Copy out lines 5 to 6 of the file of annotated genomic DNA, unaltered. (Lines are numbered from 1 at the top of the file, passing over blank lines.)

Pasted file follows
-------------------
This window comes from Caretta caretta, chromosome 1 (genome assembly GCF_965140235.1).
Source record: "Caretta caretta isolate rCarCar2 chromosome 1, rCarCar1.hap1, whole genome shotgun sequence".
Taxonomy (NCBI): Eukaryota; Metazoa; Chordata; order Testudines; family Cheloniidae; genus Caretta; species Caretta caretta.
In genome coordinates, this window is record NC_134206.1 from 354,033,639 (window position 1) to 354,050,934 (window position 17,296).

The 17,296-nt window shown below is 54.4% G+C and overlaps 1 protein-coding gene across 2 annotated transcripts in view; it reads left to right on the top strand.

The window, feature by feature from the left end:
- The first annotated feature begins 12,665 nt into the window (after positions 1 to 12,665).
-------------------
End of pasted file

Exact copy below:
The 17,296-nt window shown below is 54.4% G+C and overlaps 1 protein-coding gene across 2 annotated transcripts in view; it reads left to right on the top strand.

The window, feature by feature from the left end: